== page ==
Writer: David Hazan
Artist: Shane Connery Volk
Colorist: Luca Romano
Letterer: Joamette Gil
Editor: Chris Fernandez & Brian Hawkins
Book Designer: Diana Bermudez
Publisher: Mad Cave Studios
Available: March 3, 2021 via the Mad Cave website, your local LCS & ComiXology
I have to say, when I learned the good folk at Made Cave were queuing up their, well, madly reconfigured take on the legend of Robin Hood in the new 5-issue offering Nottingham, I was…less than enthused. I mean, how many iterations of the Merry Men of Sherwood do we really need (certainly one fewer Kevin Costner-infused one, at any rate!)? But, with the success of Boom!’s Once and Future (which if you haven’t, then do!) amongst other successful recent classic literature graphics, and being a bit of a closet Hood addict myself, truth be told, I resigned myself to taking a look…
Spoiler alert: Kinda glad I did.
In Nottingham, Hazan, Volk, Romano and Gil take a decidedly DARK (like, a matte black painted room, 500 feet below the earth in the middle of the night during a solar eclipse, with the lights off dark) spin on the Robin Hood mythology, setting the Merry Men as a gang of murderous anarchists, Sheriff Everard Blackthorne as a menacingly effective investigator/interrogator, Maid Marian as a conniving manipulator and Sir Robin himself as, well, one seriously scary dude.
And let’s get this out of the way right quick: this is not some watered-down Disney version of Robin Hood, with a nice, fuzzy Friar Tuck for the kiddies. This isn’t even a PG-13 Robin Hood, with American surfboy accents to make it all easy to understand. This is more like a collaboration between the Brothers Grimm, Arthur Conan Doyle and Quentin Tarantino Robin Hood, with violence, political intrigue, violence, double and triple talk, and violence.
So yeah, kinda not a book for the little ones.
David Hazan absolutely murders (almost literally) the Robin Hood we all grew up with. Reset as a medieval noir, the Sheriff of Nottingham becomes our central figure (I hesitate to employ the term “hero” to any of the characters in this book), tasked with investigating a recent rash of gruesome murders, targeting the king’s tax collectors and purportedly executed by the V for Vendetta-esque (but looking a little more like Camron Johnson’s Bonecheck bounty hunter) group known as the Merry Men. Hazan’s writing is dead-on, engaging us in the heretofore well-trod tale with immediacy and grit. Dialogue is brusque but always multi-layered, eschewing the romance and eloquence of classical literature for a more Hammett-style rhythm, and he moves his story along like an episode of a police procedural.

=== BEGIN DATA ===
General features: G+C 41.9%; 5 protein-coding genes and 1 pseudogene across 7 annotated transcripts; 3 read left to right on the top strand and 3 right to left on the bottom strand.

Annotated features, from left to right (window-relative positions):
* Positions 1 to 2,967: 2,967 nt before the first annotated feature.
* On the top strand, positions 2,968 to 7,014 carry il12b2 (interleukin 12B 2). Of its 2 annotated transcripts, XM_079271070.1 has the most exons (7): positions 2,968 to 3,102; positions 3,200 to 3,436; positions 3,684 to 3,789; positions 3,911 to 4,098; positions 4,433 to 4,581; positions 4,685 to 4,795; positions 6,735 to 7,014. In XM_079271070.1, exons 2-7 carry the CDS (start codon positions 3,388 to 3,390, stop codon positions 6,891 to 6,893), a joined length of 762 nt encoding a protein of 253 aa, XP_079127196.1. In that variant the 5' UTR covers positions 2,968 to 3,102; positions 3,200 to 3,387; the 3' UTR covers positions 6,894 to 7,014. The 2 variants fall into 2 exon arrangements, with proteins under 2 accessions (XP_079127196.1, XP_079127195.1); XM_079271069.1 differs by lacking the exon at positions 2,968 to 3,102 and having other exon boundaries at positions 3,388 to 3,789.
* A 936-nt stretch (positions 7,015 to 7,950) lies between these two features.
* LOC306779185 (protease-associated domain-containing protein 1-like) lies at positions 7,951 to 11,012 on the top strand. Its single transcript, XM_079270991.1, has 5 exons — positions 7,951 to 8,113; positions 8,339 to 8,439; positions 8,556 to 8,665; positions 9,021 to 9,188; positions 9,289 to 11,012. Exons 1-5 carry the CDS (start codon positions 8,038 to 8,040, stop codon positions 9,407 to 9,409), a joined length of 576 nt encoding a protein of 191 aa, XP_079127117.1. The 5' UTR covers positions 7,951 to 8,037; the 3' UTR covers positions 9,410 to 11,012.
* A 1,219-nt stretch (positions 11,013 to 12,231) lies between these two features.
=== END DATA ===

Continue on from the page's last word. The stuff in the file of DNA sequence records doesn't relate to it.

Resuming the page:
One of the things I really enjoy about Volk’s art in Nottingham is that, despite the overall impression of an attractive book, no one in it is pretty. I mean, Marian comes as close as anyone in the book, but even she’s less than perfect—as though she tries to portray herself as comely, but something is always just a tiny bit…dissonant. Almost as though the characters’ outward appearances reflect their darkened souls (or the fact they were living in England in the Middle Ages, I suppose), their faces are lined, their physiques ranging from nigh-hunchbacked and hulking to malnourished, but not a one of them will be confused with Errol Flynn or Olivia de Havilland. All faces and figures (except perhaps Marian) are scarred and heavily shadowed, the eyes of many as black as night.
And he plays a good deal with angles and perspective: some panels in extreme closeup where we see only a partial of a character’s nose and mouth, other times a panoramic, the figures small among a broad background—and frequently from unusual angles (down from height, off-centered, up from a diagonal position to the action)…all of which add visual interest, but also dictate the pace and flow of the story, forcing the reader to adapt to the presentation.
And much like Shakespeare’s use of physical distortion to reflect a character’s bent soul, no one has good posture.
Romano’s color palettes are rich and layered, with a lot of bright/shadow contrast. He is especially effective in amplifying Volk’s facial expressions, employing both deep shadow and more subtle color infusion, which really underscores the wickedness and/or intensity of the characters. Each major figure has their own set of hues and value, which both reinforces their individuality as characters but also their overweening mood state. A great example of the power of an excellent colorist in the graphic medium.
Gil’s lettering is consistent, well-placed and easy to read. Word bubbles are set so as to avoid disruption of Volk and Romano’s art, but still create good flow for the reader. In a book with as much dialogue and action as this one, that’s a serious challenge, but one that Gil handles with seeming ease.
So, my fears proven unfounded, I’m now kinda ticked at myself. Why? Cause the gol-dang book doesn’t come out until March, and I’ve got a four-month wait to see issue 2! Oh well…I promise to bump this review back up in time to remind you good folk to get your orders in prior to Mad Cave’s projected publication date of March 3. In the meantime, look forward to some hard-core ‘Hood noir, and Happy Holidays from the ‘Box!
Nottingham number one will be available from Mad Cave at their website (click HERE), your local LCS or ComiXology on March 3, for the paltry fee of $3.99 (provided those pesky tax collectors don’t get their mitts on them all first!).
Review by Andy Patch